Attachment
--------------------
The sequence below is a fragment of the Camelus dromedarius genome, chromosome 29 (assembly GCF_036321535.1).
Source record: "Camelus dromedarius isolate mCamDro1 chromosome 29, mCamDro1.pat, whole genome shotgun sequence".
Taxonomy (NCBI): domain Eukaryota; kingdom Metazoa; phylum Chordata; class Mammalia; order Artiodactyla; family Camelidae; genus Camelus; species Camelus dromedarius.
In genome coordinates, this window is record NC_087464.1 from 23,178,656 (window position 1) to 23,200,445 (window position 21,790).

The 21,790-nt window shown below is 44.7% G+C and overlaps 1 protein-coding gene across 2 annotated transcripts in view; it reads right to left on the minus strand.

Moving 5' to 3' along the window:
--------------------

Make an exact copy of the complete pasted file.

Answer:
The sequence below is a fragment of the Camelus dromedarius genome, chromosome 29 (assembly GCF_036321535.1).
Source record: "Camelus dromedarius isolate mCamDro1 chromosome 29, mCamDro1.pat, whole genome shotgun sequence".
Taxonomy (NCBI): domain Eukaryota; kingdom Metazoa; phylum Chordata; class Mammalia; order Artiodactyla; family Camelidae; genus Camelus; species Camelus dromedarius.
In genome coordinates, this window is record NC_087464.1 from 23,178,656 (window position 1) to 23,200,445 (window position 21,790).

The 21,790-nt window shown below is 44.7% G+C and overlaps 1 protein-coding gene across 2 annotated transcripts in view; it reads right to left on the minus strand.

Moving 5' to 3' along the window: